Overhead pictures of tropical rivers reveal another curious aspect: the meandering course. A river will twist and turn, sometimes turning almost 180 degrees back on itself. The lack of slope and the clay-like soils of many tropical regions allow rivers to have virtually free rein over their direction. The volume of water flowing through tropical forests, coupled with the soils and varying water levels, can create great river cliffs over 100 feet high, even at regular water levels. These clay banks form an important part of the local ecology in parts of the Amazon. Macaws gather by the hundreds on some of these banks to ingest minerals that bind to and detoxify chemicals in the fruits they consume.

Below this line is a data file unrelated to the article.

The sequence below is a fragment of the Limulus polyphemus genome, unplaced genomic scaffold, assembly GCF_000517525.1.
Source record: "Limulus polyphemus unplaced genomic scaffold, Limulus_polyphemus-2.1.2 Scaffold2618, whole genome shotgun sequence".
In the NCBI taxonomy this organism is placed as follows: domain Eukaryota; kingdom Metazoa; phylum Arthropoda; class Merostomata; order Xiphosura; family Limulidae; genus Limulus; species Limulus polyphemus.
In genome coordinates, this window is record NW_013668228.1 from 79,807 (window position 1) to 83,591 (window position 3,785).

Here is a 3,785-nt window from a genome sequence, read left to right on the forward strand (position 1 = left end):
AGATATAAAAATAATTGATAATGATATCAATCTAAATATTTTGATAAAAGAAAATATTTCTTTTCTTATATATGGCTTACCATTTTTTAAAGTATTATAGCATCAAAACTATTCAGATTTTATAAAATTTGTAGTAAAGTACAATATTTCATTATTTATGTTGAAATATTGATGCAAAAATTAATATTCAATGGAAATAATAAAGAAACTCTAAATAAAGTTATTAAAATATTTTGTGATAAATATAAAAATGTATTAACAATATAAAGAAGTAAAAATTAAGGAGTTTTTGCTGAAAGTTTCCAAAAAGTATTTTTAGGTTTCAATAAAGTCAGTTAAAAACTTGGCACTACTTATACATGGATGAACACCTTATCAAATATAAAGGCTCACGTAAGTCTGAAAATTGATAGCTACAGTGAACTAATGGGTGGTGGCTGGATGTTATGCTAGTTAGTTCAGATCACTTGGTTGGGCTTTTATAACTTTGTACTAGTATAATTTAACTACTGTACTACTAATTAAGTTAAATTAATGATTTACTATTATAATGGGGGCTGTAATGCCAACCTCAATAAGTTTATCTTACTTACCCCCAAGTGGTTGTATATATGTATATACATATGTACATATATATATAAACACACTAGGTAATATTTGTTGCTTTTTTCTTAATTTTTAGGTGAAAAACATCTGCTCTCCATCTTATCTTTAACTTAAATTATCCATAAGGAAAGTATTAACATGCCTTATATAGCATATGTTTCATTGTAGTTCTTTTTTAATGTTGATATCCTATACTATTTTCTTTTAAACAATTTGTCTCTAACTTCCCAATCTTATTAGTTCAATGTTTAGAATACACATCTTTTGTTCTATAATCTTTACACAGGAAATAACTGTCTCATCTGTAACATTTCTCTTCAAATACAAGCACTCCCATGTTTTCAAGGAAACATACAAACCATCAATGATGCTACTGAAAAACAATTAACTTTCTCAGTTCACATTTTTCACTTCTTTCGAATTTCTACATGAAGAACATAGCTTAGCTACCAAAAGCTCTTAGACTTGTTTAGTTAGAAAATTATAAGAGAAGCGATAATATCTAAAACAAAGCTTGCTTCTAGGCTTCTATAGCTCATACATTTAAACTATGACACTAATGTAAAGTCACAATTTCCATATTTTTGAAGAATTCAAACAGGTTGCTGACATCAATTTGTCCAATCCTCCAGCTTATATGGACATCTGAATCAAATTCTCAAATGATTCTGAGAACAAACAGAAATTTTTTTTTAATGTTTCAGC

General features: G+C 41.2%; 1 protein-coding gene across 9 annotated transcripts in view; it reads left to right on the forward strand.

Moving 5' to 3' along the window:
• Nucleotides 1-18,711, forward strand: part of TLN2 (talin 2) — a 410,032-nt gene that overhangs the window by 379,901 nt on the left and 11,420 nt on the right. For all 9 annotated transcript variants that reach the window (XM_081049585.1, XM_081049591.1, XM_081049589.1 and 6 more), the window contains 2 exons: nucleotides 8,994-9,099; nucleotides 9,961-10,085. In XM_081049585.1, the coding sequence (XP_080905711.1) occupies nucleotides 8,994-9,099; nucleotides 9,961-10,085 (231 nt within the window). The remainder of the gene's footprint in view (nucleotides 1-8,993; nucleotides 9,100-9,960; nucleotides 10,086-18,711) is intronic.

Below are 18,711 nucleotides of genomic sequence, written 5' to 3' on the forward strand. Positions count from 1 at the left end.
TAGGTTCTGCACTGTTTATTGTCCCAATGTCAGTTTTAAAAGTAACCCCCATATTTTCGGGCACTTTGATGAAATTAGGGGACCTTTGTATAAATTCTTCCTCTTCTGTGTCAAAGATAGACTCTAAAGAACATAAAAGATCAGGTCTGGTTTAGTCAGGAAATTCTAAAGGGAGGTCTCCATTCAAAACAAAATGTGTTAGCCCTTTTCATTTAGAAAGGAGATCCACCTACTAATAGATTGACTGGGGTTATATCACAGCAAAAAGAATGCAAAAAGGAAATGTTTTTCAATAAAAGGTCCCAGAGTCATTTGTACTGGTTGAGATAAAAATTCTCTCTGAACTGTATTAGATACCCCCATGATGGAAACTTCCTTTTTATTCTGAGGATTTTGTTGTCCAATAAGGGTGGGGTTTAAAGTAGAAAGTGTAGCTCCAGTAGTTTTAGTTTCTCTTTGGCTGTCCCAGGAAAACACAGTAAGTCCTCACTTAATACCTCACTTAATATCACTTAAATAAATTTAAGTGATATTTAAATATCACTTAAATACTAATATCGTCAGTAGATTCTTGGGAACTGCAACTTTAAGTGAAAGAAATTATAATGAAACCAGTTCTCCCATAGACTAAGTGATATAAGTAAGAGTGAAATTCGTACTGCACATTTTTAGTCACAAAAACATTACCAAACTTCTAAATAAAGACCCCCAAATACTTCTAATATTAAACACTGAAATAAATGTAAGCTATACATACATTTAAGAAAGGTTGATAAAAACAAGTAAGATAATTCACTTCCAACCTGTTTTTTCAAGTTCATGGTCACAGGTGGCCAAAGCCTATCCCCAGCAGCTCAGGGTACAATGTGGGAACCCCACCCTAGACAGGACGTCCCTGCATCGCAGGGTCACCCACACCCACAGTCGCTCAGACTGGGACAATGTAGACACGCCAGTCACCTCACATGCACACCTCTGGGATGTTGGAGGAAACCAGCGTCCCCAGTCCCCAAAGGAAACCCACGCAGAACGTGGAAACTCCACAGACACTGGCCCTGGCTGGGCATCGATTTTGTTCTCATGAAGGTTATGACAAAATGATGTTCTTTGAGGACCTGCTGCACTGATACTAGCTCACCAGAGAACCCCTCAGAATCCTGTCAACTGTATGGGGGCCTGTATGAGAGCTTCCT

Tropical streams and creeks are even more variable than tropical rivers and can change from a virtually dry river bed to a raging torrent 30 feet deep in a matter of hours during a heavy rain. Smaller streams and creeks are often invisible by air because they flow beneath the rainforest canopy. Despite their inconspicuousness, these waterways house an astounding array of animal life. Creeks are common in the rainforest and provide an important niche for certain fish, amphibian, and insect species in addition to providing an important source of water for other forest floor dwellers.